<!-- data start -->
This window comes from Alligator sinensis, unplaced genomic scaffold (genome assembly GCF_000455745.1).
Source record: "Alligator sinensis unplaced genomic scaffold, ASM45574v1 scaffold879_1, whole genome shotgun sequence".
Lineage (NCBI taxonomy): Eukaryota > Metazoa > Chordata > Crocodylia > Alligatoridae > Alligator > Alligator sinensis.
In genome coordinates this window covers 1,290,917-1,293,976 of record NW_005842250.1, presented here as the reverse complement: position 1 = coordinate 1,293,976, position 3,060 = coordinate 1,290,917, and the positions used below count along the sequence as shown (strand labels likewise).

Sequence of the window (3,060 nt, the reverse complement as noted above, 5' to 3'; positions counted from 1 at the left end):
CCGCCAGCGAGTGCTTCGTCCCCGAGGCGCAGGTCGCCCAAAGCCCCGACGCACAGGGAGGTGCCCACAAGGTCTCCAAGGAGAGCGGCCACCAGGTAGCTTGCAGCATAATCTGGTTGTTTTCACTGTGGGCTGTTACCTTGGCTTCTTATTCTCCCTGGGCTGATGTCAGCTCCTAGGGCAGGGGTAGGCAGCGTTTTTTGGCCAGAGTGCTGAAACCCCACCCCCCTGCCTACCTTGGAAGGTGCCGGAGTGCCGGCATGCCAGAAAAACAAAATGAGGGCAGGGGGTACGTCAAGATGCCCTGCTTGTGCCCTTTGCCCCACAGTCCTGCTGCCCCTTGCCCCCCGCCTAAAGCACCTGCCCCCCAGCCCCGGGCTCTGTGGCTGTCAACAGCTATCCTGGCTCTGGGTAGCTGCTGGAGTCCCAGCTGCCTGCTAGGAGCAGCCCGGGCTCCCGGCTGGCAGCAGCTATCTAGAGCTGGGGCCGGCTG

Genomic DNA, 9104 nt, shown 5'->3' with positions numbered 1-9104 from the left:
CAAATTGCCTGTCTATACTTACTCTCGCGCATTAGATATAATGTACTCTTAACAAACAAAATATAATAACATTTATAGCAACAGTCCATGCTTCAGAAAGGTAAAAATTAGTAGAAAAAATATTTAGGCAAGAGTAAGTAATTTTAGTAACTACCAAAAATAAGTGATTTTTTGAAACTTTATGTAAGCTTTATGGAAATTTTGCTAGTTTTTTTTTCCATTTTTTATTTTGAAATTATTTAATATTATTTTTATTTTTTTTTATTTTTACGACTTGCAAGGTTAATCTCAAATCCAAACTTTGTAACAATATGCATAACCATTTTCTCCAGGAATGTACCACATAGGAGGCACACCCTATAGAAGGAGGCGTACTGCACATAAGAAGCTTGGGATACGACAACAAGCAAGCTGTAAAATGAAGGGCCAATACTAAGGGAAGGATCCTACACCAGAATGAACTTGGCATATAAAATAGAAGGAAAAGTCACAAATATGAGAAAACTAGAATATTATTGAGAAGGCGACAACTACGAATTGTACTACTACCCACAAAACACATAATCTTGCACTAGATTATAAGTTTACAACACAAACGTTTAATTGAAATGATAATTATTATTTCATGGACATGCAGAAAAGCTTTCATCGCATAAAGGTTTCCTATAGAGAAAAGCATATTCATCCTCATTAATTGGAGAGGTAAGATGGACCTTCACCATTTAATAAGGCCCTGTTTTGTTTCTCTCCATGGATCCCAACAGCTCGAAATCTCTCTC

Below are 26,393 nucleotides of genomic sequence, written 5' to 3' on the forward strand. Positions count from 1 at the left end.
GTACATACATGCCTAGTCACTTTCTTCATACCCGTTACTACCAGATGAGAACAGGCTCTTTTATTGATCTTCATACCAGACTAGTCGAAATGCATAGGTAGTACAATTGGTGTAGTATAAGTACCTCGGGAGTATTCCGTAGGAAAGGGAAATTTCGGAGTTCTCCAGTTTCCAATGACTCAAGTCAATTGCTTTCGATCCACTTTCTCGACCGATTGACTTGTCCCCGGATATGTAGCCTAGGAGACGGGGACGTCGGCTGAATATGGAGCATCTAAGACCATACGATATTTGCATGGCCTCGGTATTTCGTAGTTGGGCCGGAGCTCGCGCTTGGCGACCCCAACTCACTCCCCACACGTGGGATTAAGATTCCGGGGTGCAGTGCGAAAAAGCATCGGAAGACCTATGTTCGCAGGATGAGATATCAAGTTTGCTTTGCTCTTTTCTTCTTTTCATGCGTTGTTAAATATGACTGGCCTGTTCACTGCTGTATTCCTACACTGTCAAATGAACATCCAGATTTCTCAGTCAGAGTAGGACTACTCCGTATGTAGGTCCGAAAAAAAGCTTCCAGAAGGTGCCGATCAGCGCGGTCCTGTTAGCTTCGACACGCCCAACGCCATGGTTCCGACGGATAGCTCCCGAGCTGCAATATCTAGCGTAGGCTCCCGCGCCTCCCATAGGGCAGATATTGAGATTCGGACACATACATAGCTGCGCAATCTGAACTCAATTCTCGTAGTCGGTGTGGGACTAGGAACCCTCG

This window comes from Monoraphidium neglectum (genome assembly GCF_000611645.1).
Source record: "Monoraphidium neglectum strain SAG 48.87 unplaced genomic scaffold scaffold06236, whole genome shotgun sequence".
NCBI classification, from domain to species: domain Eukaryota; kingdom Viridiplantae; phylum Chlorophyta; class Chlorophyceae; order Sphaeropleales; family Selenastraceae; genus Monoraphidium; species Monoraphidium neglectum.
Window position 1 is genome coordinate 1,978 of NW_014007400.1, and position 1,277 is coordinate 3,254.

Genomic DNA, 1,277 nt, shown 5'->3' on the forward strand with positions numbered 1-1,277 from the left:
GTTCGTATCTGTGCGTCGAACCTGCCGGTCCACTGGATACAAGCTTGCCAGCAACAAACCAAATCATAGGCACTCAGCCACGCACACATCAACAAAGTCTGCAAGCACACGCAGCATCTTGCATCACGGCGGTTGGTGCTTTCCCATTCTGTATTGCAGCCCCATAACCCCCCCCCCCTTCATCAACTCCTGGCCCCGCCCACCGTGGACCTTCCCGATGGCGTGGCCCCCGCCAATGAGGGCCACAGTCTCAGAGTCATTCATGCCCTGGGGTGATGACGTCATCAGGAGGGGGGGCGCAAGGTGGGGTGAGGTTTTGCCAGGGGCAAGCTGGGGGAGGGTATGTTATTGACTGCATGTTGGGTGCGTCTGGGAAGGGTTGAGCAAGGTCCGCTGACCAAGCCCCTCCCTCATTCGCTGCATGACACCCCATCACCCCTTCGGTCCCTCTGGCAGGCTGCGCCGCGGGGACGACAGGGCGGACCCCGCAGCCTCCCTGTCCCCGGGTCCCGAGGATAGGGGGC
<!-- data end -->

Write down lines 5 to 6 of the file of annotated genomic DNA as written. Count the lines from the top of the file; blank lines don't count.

Sequence of the window (3,060 nt, the reverse complement as noted above, 5' to 3'; positions counted from 1 at the left end):
CCGCCAGCGAGTGCTTCGTCCCCGAGGCGCAGGTCGCCCAAAGCCCCGACGCACAGGGAGGTGCCCACAAGGTCTCCAAGGAGAGCGGCCACCAGGTAGCTTGCAGCATAATCTGGTTGTTTTCACTGTGGGCTGTTACCTTGGCTTCTTATTCTCCCTGGGCTGATGTCAGCTCCTAGGGCAGGGGTAGGCAGCGTTTTTTGGCCAGAGTGCTGAAACCCCACCCCCCTGCCTACCTTGGAAGGTGCCGGAGTGCCGGCATGCCAGAAAAACAAAATGAGGGCAGGGGGTACGTCAAGATGCCCTGCTTGTGCCCTTTGCCCCACAGTCCTGCTGCCCCTTGCCCCCCGCCTAAAGCACCTGCCCCCCAGCCCCGGGCTCTGTGGCTGTCAACAGCTATCCTGGCTCTGGGTAGCTGCTGGAGTCCCAGCTGCCTGCTAGGAGCAGCCCGGGCTCCCGGCTGGCAGCAGCTATCTAGAGCTGGGGCCGGCTG